What was Formula 1’s revenue in 2023? Examining F1 financial overview

Apart from being a ‘record-breaking’ season for Red Bull and Max Verstappen, Formula 1’s 2023 season was also ‘record-breaking’ for owners, Liberty Media. The 2023 F1 season—which produced the highest win rate by a team in a single F1 season—also generated the highest-ever revenue since its inception.

However, talking about this ‘record-breaking’ revenue, the question arises: ‘What was Formula 1’s revenue in 2023?’

How much did Formula 1 generate in 2023?

On Thursday, February 28th, Liberty Media Corporation–the parent company that owns Formula 1—released the financial statements of the competition’s 2023 season, reporting a ‘record-breaking’ revenue of US $3.2 billion.

As studied from LMC’s financial report for 2023, the main contributors to F1’s massive ‘$3.2 billion’ were race promotion fees (US$944.05 million), media rights fees (US$1.04 billion), and sponsorship fees (US$579.96 million).

F1 recorded US $1.23 billion in revenue in Q4 2023, which is a 63-percent increase from the 2022 season. It also witnessed a total operating income of US$153 million in Q4 (164% increase) and US$392 million (64% increase) for the year.

Out of the 22 GP events, the 2023 Las Vegas GP was the largest contributor to F1’s ‘record-breaking’ revenue, pushing the Q4 revenue increase to 64%.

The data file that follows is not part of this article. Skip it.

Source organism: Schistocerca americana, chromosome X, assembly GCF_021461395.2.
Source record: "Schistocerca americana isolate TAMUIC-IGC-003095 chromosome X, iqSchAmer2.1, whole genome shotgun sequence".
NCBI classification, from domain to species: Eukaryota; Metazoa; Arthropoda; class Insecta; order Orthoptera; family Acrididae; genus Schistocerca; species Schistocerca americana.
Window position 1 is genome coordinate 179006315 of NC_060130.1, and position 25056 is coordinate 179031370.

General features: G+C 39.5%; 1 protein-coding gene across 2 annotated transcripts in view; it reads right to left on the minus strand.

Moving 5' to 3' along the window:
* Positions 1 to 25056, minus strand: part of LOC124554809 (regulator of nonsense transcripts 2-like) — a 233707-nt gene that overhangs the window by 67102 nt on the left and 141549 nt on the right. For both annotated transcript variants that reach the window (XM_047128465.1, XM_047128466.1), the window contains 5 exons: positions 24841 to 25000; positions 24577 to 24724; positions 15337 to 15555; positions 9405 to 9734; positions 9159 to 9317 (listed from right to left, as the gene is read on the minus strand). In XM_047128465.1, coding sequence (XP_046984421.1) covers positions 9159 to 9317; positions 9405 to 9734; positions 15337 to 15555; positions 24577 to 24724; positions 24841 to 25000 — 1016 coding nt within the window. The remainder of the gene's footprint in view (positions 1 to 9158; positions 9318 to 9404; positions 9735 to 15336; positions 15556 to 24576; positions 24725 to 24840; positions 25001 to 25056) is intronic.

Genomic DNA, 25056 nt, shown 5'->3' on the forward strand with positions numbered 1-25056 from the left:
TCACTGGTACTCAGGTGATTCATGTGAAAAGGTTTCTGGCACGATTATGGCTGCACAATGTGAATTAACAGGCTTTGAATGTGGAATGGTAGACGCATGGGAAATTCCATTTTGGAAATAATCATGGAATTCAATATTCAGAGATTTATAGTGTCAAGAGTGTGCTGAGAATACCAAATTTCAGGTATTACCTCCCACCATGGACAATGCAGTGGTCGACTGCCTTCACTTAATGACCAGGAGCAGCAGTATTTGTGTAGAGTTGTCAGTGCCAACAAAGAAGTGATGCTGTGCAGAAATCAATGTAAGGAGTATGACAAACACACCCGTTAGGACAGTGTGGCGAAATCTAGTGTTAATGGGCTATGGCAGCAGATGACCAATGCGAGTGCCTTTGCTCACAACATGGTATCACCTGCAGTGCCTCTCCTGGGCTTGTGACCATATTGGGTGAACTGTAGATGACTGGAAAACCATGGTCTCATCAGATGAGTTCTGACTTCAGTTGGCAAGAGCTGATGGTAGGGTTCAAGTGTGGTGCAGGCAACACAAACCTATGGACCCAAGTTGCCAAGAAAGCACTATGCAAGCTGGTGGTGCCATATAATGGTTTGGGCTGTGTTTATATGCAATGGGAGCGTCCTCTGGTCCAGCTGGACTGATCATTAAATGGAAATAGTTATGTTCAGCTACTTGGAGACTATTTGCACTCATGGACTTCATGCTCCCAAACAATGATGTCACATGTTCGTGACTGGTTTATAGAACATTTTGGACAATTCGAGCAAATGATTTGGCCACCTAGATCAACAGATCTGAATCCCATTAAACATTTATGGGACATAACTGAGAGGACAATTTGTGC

Noting this ‘record-breaking revenue in 2023, Liberty Media added another Grand Prix event for the 2024 F1 season, resulting in a 24-race calendar.

F1 to have 24 grands prix in 2024

Talking about the current F1 schedule, i.e., the 2024 F1 calendar, it was announced back on June 5, 2023. The 2024 F1 calendar features 24 Grand Prix races, starting in Bahrain on March 2nd and finishing off on December 8th at the Abu Dhabi GP.

For the opening two Grand Prixes—Bahrain and Saudi Arabia—the races will be held on Saturdays, due to Ramadan. The remaining 22 Grand Prix will be held either on Sundays or Mondays, depending on the venue.

DateGrand PrixVenue
March 2BahrainBahrain Int. Circuit
March 9Saudi ArabiaJeddah
March 24AustraliaMelbourne
April 7JapanSuzuka
April 21ChinaShanghai
May 5MiamiInt. Autodrome
May 19Emilia RomagnaImola
May 26MonacoMonaco
June 9CanadaMontreal
June 23SpainBarcelona
June 30AustriaSpielberg
July 7UKSilverstone
July 21HungaryBudapest
July 28BelgiumSpa
August 25NetherlandsZandvoort
September 1ItalyMonza
September 15AzerbaijanBaku
September 22SingaporeSingapore
October 20USAAustin
November 3BrazilSao Paulo
November 23Las VegasLas Vegas Street Circuit
December 1QatarLusail
December 8Abu DhabiYas Marina

The 2024 calendar has been slightly standardized, quite like the 2021 calendar, ‘to create better flow of races in certain regions’, as stated by Formula 1. This is clearly in line with its ‘intention to move towards greater calendar regionalization, reducing logistical burdens and making the season more sustainable’.

It is also reported that a Chicago Grand Prix could enter future F1 calendars, following recent entrants like the Las Vegas and Miami Grand Prixes, both of which were won by Max Verstappen.

Can F1 hit the $4 billion mark this season with the 24-race calendar? Is the 24-race calendar a bit too much to take in for the F1 teams? Let us know your thoughts in the comments.


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